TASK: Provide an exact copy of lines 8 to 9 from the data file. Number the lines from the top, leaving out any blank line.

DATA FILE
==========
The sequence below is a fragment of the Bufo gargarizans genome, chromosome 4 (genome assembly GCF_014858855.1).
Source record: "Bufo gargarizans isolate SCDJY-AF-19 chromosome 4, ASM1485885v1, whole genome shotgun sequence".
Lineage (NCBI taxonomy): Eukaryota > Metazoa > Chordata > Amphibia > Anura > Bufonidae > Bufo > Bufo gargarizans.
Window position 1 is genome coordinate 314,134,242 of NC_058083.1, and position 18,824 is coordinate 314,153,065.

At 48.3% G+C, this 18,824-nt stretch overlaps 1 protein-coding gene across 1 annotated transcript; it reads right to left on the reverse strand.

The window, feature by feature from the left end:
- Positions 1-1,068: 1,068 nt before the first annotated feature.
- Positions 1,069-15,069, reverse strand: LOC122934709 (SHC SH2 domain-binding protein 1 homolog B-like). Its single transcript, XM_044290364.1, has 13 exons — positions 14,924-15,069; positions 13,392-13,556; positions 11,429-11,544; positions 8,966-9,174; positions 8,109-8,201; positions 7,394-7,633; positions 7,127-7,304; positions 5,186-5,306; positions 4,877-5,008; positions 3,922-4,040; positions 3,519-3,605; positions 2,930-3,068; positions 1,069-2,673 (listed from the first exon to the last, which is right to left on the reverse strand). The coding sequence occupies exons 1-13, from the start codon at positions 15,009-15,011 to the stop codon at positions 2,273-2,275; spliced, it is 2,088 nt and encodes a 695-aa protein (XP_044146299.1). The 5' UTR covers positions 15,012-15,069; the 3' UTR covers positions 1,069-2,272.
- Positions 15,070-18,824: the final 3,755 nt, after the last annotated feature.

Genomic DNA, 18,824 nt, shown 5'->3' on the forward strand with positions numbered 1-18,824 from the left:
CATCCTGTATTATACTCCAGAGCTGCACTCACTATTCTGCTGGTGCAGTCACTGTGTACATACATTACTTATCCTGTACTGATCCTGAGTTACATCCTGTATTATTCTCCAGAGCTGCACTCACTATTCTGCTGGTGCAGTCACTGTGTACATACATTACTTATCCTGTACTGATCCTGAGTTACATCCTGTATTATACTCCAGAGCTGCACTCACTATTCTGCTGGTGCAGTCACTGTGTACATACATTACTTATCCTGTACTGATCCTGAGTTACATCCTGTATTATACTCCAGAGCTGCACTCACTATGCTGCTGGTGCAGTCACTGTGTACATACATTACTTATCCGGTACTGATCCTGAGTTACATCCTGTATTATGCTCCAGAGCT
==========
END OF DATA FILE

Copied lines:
- Positions 1,069-15,069, reverse strand: LOC122934709 (SHC SH2 domain-binding protein 1 homolog B-like). Its single transcript, XM_044290364.1, has 13 exons — positions 14,924-15,069; positions 13,392-13,556; positions 11,429-11,544; positions 8,966-9,174; positions 8,109-8,201; positions 7,394-7,633; positions 7,127-7,304; positions 5,186-5,306; positions 4,877-5,008; positions 3,922-4,040; positions 3,519-3,605; positions 2,930-3,068; positions 1,069-2,673 (listed from the first exon to the last, which is right to left on the reverse strand). The coding sequence occupies exons 1-13, from the start codon at positions 15,009-15,011 to the stop codon at positions 2,273-2,275; spliced, it is 2,088 nt and encodes a 695-aa protein (XP_044146299.1). The 5' UTR covers positions 15,012-15,069; the 3' UTR covers positions 1,069-2,272.
- Positions 15,070-18,824: the final 3,755 nt, after the last annotated feature.